Santosh Kumar Mohapatra
disha’s Finance Minister Niranjan Pujari is set to present his second state budget. It is a very difficult time for him to be helming the exercise, with the share of states from the divisible pool facing cuts. The Centre’s revenue, too, is dwindling from recessionary tendencies, including stagflation.
Opposition parties in the state allege that the government is yet to spend all the allocated funds. Funds surrendered by different departments have surpassed the quantum of supplementary provisions from 2009-10. The state needs to first utilise the funds allocated.
Each year, a separate agriculture budget is presented. But its positive impact remains to be seen. Many cold storages in the state are still defunct and more facilities must be built or revived to meet a growing need. Every year, the target to enhance irrigation potential and outcome of effort should also be made known to people.
Odisha depends on other states for agricultural produce such as potato, fish, onion, eggs and vegetables. The state should work towards self-sufficiency, say, on one item per year. Adequate subsidies or interest subvention should be provided besides plans to protect farmers from crop losses and debt.
The state should also try to address indicators on which Odisha is lagging the national average. Inflation rate in Odisha was 9.41 per cent as against the national average of 7.35 per cent in December 2019.
The common man in rural Odisha is the hardest hit by the inflation rate, which was the highest at 9.73 per cent. The annual inflation rate of 8.5 per cent in urban Odisha is the fourth highest. Unemployment rate in the state is about 7.1 per cent, compared with the national average of 6.1 per cent. The government needs to address these problems.
Another area of major concern is vacancies in educational institutions and government departments. It is an offshoot of neo-liberalism and a nationwide policy of downsizing. The state government needs to break the shackles first. It needs to create jobs in the organised sector first, which will ultimately lead to job creation in the informal sector. Small, cottage industries must be encouraged. Filling vacancies in the health sector should also receive priority.
Tourism should also be developed as it has huge potential to create jobs. Many spots can still be developed as tourist or picnic spots.
About five crore people in India are dragged into debt each year over healthcare expenditure. Many suffer from not taking hyper/hypotension and diabetes medicines regularly. The state government should supply medicines for the management of these conditions free of cost to the poor. Health counsellors must also be posted in each rural and urban high school to teach yoga or sports.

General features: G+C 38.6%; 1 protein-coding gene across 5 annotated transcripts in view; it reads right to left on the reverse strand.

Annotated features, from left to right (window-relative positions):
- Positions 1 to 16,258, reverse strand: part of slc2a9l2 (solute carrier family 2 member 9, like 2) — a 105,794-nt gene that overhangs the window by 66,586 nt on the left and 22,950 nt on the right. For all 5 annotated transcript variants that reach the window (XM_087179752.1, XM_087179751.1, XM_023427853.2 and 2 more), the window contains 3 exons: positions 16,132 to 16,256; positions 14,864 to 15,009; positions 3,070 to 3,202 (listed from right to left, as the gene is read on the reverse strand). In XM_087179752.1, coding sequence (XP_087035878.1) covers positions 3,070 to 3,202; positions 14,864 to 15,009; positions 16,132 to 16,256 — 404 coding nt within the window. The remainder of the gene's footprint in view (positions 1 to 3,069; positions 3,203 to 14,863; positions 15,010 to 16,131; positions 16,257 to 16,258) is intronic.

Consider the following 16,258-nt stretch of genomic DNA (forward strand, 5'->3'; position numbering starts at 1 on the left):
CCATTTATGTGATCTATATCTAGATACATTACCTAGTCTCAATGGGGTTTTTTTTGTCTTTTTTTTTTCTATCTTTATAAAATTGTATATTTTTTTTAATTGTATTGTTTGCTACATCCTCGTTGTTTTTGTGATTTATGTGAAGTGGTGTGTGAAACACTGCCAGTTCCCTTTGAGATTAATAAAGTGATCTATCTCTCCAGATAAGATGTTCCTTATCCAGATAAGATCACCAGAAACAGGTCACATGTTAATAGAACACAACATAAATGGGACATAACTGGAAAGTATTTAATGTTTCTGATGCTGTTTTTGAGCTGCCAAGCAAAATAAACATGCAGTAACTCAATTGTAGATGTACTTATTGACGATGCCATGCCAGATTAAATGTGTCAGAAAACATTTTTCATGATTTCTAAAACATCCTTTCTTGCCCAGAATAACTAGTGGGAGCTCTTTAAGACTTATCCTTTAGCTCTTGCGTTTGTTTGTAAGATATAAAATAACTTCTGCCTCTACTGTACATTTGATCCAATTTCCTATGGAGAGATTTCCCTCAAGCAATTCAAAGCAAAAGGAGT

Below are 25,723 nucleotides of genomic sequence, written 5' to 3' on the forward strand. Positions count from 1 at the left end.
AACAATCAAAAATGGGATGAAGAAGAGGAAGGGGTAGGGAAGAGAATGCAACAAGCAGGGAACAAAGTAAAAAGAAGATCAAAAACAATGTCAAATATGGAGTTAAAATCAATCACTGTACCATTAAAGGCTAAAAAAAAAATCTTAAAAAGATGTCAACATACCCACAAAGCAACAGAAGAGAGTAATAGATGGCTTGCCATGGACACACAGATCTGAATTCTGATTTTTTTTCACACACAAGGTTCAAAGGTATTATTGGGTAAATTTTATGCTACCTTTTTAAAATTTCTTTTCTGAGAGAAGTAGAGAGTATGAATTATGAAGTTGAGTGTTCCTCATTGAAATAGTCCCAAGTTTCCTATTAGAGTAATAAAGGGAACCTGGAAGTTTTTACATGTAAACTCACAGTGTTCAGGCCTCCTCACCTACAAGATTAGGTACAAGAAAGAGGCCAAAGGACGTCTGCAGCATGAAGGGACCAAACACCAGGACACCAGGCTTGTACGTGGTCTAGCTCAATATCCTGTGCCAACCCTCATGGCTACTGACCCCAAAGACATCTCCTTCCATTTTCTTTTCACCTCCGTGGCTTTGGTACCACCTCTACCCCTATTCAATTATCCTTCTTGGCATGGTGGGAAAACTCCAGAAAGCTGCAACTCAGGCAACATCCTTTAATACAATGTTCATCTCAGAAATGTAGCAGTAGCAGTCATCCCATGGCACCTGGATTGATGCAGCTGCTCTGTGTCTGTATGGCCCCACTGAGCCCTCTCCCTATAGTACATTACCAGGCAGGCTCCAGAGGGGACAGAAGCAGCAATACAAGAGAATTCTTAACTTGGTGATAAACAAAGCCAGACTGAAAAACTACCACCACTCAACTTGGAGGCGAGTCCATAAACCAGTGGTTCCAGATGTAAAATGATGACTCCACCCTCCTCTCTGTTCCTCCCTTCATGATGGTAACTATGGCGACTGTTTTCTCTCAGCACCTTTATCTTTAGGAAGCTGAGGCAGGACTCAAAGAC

Government can reduce use of electricity, and hold official functions in a simple manner, besides cutting down on foreign tours of officials and forbidding use of office vehicles for private purposes. Resources crunch is a major impediment to progress. It was 6.42 per cent in 2017-18 is estimated at 6.10 per cent in 2019-20. But according to the thirteenth finance commission recommendation, it should be at least 6.75 per cent of GSDP.
The state’s own revenue as percentage of GSDP was 7.68 per cent in 2005-06. It has reached record high of 9.51 per cent in 2015-16 and now revolves around 8.30 per cent over the last three years and is estimated to be 8.32 per cent in 2019-2020.
It means the state has to explore new avenues to raise resources. However, it is better than states’ average of 8 per cent.
The government needs to take measures to enhance resources or explore new avenues. It should collect pending taxes, curb evasion and impose new taxes such as pollution tax.
Rents can be imposed on unused land and taxes raised from persons owning more than one house or plot in an urban area or possessing more than one luxury vehicle.
When growth and resources are declining, improving governance is important with focus on 5T, Mo Sarkar, public health, rural housing, and sports infrastructure, among other things.
The writer is an Odisha-based economist. e-Mail: firstname.lastname@example.org.